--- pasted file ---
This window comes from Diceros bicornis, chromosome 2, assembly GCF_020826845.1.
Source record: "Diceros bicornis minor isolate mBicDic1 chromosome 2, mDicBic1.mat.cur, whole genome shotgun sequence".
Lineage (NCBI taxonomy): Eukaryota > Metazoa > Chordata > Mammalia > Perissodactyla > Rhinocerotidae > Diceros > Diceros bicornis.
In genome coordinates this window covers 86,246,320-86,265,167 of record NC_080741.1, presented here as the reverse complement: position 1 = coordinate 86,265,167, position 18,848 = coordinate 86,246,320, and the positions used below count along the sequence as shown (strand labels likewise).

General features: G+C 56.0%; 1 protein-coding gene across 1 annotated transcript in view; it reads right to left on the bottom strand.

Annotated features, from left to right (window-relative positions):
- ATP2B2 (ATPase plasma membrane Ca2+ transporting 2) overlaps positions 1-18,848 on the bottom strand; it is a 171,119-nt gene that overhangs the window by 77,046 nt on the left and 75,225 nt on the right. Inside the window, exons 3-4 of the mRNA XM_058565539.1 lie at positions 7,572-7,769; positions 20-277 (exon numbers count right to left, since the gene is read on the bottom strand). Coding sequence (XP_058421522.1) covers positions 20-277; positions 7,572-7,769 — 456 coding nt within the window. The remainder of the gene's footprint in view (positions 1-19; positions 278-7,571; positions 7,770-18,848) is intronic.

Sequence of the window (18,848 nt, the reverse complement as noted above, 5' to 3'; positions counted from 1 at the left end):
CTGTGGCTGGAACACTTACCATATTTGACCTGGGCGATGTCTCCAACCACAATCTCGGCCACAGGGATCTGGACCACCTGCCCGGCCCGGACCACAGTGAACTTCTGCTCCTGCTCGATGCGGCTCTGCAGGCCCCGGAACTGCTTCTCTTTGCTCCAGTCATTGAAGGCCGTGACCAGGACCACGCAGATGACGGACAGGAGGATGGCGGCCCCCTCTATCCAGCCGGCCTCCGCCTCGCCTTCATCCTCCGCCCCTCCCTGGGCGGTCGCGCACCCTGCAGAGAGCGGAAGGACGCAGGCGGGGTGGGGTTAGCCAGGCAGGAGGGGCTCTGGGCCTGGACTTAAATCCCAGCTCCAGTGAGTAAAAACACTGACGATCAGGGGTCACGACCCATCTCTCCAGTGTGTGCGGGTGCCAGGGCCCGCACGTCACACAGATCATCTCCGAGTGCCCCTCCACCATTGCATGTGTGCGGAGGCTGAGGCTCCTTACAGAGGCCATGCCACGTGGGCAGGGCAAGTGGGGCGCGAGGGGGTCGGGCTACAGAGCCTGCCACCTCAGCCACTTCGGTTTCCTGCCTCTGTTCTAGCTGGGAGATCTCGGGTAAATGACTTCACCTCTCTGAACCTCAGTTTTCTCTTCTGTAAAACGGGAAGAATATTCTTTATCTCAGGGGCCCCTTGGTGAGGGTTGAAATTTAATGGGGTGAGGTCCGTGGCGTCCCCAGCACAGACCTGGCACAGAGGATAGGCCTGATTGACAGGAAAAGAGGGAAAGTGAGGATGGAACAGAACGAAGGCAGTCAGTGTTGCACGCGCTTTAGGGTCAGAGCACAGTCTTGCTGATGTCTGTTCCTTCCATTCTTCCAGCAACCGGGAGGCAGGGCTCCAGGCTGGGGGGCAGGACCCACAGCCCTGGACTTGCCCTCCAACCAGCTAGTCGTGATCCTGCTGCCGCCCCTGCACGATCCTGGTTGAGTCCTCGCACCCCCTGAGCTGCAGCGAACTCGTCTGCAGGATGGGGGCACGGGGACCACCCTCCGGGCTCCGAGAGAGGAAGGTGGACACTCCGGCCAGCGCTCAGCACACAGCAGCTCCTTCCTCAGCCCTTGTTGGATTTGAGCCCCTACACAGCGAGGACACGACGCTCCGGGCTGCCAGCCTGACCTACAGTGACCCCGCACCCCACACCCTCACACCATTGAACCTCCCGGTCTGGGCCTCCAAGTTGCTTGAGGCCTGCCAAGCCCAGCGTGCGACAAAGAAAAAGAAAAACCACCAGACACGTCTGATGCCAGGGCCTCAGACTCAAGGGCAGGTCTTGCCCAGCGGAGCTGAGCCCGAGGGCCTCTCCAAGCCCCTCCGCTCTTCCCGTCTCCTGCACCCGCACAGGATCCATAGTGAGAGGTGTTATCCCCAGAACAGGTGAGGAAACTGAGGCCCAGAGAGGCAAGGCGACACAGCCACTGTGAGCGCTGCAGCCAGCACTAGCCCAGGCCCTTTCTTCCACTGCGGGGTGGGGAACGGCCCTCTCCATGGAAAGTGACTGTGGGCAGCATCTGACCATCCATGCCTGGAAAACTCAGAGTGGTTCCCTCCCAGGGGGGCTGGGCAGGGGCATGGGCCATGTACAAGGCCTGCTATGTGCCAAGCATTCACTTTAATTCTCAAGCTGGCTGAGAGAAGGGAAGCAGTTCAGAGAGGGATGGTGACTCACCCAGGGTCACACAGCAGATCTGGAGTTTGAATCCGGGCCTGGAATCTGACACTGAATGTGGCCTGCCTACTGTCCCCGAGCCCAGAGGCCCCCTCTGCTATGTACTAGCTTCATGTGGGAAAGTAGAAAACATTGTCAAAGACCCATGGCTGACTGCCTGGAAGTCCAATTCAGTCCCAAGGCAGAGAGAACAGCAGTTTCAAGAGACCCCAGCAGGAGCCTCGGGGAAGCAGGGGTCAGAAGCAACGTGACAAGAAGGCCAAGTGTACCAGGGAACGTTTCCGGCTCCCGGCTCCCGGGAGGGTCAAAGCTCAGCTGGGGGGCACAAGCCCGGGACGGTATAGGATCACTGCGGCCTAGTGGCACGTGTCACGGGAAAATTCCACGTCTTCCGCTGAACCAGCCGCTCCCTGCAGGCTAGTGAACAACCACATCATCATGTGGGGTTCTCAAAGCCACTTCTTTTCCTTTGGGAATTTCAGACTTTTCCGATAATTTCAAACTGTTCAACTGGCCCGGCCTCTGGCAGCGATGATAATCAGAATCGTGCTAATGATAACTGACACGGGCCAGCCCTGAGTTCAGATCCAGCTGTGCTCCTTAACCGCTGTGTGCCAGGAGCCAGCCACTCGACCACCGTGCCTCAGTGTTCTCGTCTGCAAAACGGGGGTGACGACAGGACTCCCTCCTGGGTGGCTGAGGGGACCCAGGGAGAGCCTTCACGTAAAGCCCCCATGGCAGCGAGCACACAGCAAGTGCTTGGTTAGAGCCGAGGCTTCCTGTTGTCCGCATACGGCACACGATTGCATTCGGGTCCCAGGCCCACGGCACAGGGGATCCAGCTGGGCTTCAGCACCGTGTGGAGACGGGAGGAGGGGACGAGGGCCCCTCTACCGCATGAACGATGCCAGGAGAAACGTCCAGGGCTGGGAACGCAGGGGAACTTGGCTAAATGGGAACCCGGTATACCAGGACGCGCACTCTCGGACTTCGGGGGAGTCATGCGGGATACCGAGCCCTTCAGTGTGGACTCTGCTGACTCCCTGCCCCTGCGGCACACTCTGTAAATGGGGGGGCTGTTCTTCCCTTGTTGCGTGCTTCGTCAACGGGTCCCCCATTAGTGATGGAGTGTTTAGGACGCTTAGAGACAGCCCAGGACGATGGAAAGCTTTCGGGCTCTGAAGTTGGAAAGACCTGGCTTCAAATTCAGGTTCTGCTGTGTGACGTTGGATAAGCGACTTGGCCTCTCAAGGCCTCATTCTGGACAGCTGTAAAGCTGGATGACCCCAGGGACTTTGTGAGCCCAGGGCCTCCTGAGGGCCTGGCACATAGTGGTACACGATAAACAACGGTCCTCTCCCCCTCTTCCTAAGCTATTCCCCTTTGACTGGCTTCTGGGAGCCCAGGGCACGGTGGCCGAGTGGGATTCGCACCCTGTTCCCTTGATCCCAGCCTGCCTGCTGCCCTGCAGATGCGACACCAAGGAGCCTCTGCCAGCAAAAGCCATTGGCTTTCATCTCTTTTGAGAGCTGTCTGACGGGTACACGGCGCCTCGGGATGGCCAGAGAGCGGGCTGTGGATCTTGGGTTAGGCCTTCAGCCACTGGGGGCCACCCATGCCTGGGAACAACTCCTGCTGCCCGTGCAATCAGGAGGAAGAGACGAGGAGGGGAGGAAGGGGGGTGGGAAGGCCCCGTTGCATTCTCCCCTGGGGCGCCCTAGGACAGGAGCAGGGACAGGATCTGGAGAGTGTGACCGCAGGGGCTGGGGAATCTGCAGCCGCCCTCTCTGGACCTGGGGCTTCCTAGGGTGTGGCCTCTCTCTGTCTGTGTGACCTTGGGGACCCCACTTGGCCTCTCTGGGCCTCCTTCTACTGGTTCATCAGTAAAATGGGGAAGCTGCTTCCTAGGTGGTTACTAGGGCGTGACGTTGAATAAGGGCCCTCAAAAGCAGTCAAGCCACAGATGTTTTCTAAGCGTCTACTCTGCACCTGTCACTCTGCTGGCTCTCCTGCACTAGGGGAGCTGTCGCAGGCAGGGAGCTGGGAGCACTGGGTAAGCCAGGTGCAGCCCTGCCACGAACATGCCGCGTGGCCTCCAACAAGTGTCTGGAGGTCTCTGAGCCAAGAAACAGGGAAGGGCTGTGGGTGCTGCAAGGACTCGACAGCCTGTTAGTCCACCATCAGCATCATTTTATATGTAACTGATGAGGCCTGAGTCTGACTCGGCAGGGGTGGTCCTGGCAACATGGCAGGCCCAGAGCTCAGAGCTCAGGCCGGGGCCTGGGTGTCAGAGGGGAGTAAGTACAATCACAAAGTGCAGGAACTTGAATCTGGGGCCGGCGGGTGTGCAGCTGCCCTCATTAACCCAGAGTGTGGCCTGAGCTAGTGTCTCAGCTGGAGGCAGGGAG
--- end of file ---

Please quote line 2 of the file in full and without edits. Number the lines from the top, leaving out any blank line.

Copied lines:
Source record: "Diceros bicornis minor isolate mBicDic1 chromosome 2, mDicBic1.mat.cur, whole genome shotgun sequence".